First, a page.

A friend of mine is just back from Tunisia, which is quite a long way away from our shores. She has some advice for anyone who travels frequently, and wants to make sure mileage is credited.  She suggests that travelers should keep their ticket stubs just like they’d keep their tax returns. Because the only way to prove you took a trip is with that little piece of white paper.

“After returning from Tunisia, I noticed that my Delta Sky Miles account wasn’t properly credited for the flight home. This alluded me because I properly handed the Sky Miles card to the airline agent while in Tunis and watched him type in the numbers and then hand the card back to me along with an airline ticket.

When I returned home, I tossed the ticket stubs in the garbage. I didn’t need them anymore.

But, alas, the Tunis agent must have punched in the incorrect numbers because the transaction never made it to my Sky Miles account.

I’m currently battling corporate to rightly give me the miles but they refuse to budge without that small, torn-up piece of white paper. It’s as if they treat a ticket stub with more importance that a passport or luggage.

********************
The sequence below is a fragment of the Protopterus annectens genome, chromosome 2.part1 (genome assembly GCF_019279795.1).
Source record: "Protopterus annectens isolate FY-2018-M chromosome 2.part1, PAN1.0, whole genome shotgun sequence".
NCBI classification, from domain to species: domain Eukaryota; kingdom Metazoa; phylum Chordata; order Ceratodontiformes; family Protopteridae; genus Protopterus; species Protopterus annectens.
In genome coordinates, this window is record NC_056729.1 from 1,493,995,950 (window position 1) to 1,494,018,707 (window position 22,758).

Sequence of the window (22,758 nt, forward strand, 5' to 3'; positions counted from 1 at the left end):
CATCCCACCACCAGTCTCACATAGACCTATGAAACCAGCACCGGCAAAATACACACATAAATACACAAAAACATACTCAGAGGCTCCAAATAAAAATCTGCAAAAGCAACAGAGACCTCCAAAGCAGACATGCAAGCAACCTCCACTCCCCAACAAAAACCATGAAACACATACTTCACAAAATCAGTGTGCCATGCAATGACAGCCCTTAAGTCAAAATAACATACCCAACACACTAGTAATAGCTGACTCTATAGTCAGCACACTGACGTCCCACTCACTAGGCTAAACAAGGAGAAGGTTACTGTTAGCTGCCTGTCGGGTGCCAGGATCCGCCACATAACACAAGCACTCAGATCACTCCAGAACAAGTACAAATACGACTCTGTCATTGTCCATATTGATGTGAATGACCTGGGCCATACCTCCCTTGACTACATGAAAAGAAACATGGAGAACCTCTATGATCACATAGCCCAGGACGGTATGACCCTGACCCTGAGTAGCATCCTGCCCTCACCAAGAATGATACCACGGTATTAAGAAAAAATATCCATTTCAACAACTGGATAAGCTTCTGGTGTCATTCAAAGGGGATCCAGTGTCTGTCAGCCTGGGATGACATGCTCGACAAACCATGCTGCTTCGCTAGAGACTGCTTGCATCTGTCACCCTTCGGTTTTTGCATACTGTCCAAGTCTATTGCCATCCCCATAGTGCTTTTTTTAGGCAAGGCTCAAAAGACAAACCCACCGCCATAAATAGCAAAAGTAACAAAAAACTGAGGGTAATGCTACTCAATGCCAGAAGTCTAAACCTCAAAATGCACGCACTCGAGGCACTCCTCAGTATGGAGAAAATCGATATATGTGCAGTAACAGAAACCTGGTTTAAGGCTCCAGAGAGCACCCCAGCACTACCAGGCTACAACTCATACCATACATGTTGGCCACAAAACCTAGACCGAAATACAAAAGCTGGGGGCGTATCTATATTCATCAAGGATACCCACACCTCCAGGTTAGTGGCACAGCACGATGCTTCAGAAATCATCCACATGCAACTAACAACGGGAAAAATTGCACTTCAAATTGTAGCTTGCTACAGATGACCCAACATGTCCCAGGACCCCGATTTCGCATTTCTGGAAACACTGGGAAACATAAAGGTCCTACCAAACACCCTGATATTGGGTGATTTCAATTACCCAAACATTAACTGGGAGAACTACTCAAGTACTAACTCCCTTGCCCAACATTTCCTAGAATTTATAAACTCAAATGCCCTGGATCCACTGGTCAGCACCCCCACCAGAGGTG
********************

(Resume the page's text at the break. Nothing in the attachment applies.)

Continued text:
But, here’s the part that really makes my blood boil. Corporate can see from their computer records that I boarded both flights. Proof of my traveling from Tunis to JFK with a connecting flight in Paris on January 1, 2010, is easily retrievable from their extensive passenger data-banks. They don’t dispute that.

Lesson learned: keep that receipt so you can mail it to the airline in case of a dispute!